Business Standard learns the navy’s new torpedo RFI went out to 5-6 torpedo OEMs, but will boil down to a contest between French OEM, Naval Group, which is offering its F-21 torpedo; and German firm, Atlas Elektronik, with its Seahake Mod 4. It is understood that Russian and Japanese OEMs and Swedish company, Saab, were also sent RFIs. However, the Japanese did not respond; the Russian torpedo does not meet the Indian Navy’s specifications; nor does Saab’s, which is driven by a combustion engine while the navy wants an electrically driven torpedo.
The heavyweight torpedo is a submarine’s weapon of choice for sinking warships and submarines, which it typically engages from 50-100 kilometres away. Fired from a torpedo tube, it is driven through the water by a motor powered by electric batteries. It is guided towards the target by signals conveyed through a wire that unspools behind it. Approaching the target, the torpedo switches to “active guidance” using on-board sonar. When it slams into the target, an explosive charge detonates, creating an underwater hole that often causes catastrophic flooding, sinking the target vessel.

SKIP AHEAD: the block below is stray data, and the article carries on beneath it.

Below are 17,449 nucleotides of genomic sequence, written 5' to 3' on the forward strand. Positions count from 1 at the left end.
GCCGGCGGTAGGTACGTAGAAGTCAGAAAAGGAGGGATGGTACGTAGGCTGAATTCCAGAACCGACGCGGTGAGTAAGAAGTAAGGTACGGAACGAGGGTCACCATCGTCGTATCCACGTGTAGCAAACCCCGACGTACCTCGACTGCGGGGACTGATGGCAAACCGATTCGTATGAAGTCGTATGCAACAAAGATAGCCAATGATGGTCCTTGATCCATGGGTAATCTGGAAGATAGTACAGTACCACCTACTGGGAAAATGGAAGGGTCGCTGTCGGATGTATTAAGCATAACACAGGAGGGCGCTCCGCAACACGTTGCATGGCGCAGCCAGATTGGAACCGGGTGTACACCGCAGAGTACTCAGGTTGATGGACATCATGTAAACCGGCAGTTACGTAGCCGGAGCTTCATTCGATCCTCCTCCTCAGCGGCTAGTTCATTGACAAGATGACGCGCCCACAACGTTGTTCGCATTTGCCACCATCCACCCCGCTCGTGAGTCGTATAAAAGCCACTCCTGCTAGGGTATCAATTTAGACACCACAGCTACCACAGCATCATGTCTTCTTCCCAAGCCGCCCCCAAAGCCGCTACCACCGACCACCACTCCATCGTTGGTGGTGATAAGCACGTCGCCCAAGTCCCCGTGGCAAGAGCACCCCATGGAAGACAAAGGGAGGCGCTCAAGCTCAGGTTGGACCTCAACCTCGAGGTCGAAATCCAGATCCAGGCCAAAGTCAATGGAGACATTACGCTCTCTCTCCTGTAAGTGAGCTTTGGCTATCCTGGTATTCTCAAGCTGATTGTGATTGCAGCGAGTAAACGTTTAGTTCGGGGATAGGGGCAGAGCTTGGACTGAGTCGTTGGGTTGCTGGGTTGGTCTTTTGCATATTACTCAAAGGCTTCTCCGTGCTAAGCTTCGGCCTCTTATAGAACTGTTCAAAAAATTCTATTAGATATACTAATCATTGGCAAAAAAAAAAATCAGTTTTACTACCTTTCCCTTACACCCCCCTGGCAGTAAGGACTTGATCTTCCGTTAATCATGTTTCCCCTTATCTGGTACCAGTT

Besides torpedoes, submarines also carry anti-ship missiles (ASMs) like the Kalvari’s SM39 Exocet missile. ASMs are fired through the same tubes as torpedoes, and they emerge from the water and fly, skimming the sea, towards their target. But ASMs can be intercepted, and they are less lethal since they strike above the waterline.
The navy’s torpedo deficit has arisen due to the blacklisting of Italian conglomerate Finmeccanica, after allegations emerged in 2012 of bribery in the sale of twelve AW-101 helicopters to India by a Finmeccanica subsidiary, AgustaWestland. The defence ministry, on August 26, 2014, banned all new contracts with Finmeccanica group companies, including WASS, which had been chosen to supply 98 Black Shark torpedoes to India for the Scorpene fleet.
Global torpedo manufacturers believe India could be their largest customer. Although the current procurement is for only 100-plus torpedoes, industry experts say the navy actually requires 400-600 torpedoes. These are needed to arm six Scorpenes currently being rolled out, six Project 75-I submarines that are on the anvil, and a planned fleet of up to ten nuclear submarines.
With the cost of a heavyweight torpedo hovering around $2-3 million apiece, that represents a business opportunity of $800 million to $1.8 billion – a mouth-watering prospect for torpedo makers.
If the cost of the torpedoes the navy is currently buying tops Rs 2,000 crore ($311 million), the OEM will incur a 30 per cent offset liability. This would involve ploughing back 30 per cent of the contract value into Indian defence production. Since each torpedo costs an estimated $2-3 million, a 100-plus-torpedo order would be on the offset threshold.